Louis Armstrong and the Power of Art

Bthun sends a tale by Charles L. Black, Jr., on the magic of Louis Armstrong.
[O]ne never entirely knows the ways of the power of art. I know a little of the framework, a little of the rational components. But when these are exhausted, art remains inexhaustible, unknowable....

He was the first genius I had ever seen. That may be a structurable part of the process that led me to the Brown case. The moment of first being, and knowing oneself to be, in the presence of genius, is a solemn moment; it is perhaps the moment of final and indelible perception of man’s utter transcendence of all else created. It is impossible to overstate the significance of a sixteen-year-old Southern boy’s seeing genius, for the first time, in a black.... [G]enius—fine control over total power, all height and depth, forever and ever? It had simply never entered my mind, for confirming or denying in conjecture, that I would see this for the first time in a black man. You don’t get over that.
I remarked to Bthun that I thought Dr. Black was remarkable to be able to make the adjustment. Think of how many people who have first encountered genius in a Jew, and remained as anti-Semitic as ever they were. Worse, perhaps, since they now had cause to fear as well as to despise the object of their hatred.

Dr. Black sounds like he never really despised anyone, and the recognition thus could work its magic. The power of art is something we often discuss here, but art is also like a mustard seed. It seeks the fertile ground.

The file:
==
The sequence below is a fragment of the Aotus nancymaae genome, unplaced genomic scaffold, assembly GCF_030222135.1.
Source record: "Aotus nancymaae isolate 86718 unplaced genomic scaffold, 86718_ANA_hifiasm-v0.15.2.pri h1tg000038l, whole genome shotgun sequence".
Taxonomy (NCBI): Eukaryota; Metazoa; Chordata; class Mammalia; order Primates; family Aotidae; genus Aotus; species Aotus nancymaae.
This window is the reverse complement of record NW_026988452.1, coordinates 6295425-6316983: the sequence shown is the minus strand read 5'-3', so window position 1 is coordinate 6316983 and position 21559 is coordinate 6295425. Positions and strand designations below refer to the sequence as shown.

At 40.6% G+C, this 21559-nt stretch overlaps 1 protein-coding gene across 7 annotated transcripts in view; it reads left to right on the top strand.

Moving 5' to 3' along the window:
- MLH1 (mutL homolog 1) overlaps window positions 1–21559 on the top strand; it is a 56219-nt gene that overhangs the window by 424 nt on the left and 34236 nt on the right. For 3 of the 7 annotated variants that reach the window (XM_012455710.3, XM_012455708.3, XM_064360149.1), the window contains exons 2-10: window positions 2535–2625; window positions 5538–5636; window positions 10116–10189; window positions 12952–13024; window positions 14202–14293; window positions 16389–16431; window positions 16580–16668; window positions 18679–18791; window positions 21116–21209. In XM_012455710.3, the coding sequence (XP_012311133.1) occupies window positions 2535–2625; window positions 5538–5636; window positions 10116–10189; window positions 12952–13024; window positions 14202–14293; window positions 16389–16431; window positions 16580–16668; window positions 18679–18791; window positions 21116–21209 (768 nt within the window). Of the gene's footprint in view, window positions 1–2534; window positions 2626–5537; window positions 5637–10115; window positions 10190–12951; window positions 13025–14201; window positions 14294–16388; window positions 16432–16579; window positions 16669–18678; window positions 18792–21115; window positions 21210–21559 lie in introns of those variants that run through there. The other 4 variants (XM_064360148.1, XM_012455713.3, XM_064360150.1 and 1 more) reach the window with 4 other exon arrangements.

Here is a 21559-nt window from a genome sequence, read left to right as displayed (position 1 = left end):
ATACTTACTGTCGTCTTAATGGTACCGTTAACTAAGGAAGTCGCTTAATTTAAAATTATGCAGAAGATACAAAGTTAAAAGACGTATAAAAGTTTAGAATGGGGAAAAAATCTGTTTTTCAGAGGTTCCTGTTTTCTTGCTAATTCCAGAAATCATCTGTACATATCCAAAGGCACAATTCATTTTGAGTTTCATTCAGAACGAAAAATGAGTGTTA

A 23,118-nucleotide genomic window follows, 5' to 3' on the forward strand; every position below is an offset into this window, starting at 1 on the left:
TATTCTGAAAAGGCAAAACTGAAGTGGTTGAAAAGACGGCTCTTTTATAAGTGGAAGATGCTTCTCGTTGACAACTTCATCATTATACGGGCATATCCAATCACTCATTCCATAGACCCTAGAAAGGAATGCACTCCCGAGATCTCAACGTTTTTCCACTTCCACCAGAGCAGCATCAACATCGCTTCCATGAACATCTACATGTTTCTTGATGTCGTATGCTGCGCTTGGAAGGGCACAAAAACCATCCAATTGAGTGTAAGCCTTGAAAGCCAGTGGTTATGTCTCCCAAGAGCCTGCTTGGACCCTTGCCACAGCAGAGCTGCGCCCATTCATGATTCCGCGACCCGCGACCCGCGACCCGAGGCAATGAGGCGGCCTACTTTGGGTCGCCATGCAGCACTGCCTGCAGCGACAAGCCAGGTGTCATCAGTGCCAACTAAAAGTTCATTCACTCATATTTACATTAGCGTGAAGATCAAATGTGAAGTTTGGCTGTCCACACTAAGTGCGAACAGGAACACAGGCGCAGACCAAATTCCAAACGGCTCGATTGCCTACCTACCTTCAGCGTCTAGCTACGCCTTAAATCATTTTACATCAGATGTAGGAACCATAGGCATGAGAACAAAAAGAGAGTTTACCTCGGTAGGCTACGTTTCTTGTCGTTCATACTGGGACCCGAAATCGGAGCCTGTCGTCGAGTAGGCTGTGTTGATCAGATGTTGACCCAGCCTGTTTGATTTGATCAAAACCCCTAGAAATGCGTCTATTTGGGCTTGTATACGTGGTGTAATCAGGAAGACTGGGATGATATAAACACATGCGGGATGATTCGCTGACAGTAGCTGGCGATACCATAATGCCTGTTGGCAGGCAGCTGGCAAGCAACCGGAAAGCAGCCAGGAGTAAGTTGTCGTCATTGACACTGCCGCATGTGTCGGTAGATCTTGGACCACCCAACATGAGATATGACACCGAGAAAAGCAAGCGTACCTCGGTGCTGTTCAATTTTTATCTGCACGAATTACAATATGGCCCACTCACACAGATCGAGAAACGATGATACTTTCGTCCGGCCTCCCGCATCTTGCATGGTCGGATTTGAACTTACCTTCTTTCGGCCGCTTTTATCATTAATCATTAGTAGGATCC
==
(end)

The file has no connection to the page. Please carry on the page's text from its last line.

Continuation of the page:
Here is the recording Dr. Black mentions. You can judge for yourself how well he judged it.

By the way, Bthun noted that today is Louis Armstrong's birthday. It is, in fact, his eleventy-first -- to borrow a phrase from another artist who has done a world of good.


Texan99 said...

And the horrible thing is not only the possibility that they might remain anti-Semitic (bad enough, certainly), but that they somehow remain deaf and blind to the genius they have been fortunate enough to witness. If it comes in the wrong package, they can't afford to let it reach them, so their experience is impoverished.

douglas said...

One thing that strikes me about Armstrong, and which modern performers should take note of, is that he doesn't go out of his way to demonstrate his extraordinary talent- no out of place flourishes or show-off-y bits. He leaves you thinking every extra bit he added was just right- precisely what was needed and no more. More often than not, genius is knowing when to stop, not the being able to add more (which is just raw talent).

Another amazing thing about him was the pure joy in his singing voice, which you could never say was good by classical standards, but because it was entirely true to his personality, and so joyful, it touches you. A genius with two instruments.

Gringo said...

There was only one Louis Armstrong, as a friend of mine once said.